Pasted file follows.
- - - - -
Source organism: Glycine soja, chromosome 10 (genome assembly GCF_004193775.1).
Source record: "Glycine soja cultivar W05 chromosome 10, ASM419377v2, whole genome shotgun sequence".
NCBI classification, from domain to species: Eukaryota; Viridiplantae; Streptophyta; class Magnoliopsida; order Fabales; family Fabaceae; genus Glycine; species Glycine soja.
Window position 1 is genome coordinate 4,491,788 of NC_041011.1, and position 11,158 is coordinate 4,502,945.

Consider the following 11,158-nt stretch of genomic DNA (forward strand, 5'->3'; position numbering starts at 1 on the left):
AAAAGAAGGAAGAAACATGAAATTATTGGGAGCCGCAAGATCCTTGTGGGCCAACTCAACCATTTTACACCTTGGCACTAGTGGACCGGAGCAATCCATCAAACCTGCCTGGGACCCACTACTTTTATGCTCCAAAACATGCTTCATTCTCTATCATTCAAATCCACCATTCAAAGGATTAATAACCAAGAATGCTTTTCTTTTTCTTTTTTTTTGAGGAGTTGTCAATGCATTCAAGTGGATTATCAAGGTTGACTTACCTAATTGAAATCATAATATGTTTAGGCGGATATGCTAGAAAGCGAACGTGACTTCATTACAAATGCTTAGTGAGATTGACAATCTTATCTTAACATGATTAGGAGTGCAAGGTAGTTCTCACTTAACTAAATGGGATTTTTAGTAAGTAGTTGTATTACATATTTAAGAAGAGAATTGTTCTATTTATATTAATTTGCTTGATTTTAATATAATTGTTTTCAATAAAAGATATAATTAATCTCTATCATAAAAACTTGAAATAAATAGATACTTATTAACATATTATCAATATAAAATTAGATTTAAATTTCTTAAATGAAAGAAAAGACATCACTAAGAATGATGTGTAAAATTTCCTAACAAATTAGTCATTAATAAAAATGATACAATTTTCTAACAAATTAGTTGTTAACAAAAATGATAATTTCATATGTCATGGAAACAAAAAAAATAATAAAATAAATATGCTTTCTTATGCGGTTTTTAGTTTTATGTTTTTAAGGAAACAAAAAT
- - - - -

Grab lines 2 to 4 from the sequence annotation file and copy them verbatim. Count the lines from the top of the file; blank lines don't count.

Source record: "Glycine soja cultivar W05 chromosome 10, ASM419377v2, whole genome shotgun sequence".
NCBI classification, from domain to species: Eukaryota; Viridiplantae; Streptophyta; class Magnoliopsida; order Fabales; family Fabaceae; genus Glycine; species Glycine soja.
Window position 1 is genome coordinate 4,491,788 of NC_041011.1, and position 11,158 is coordinate 4,502,945.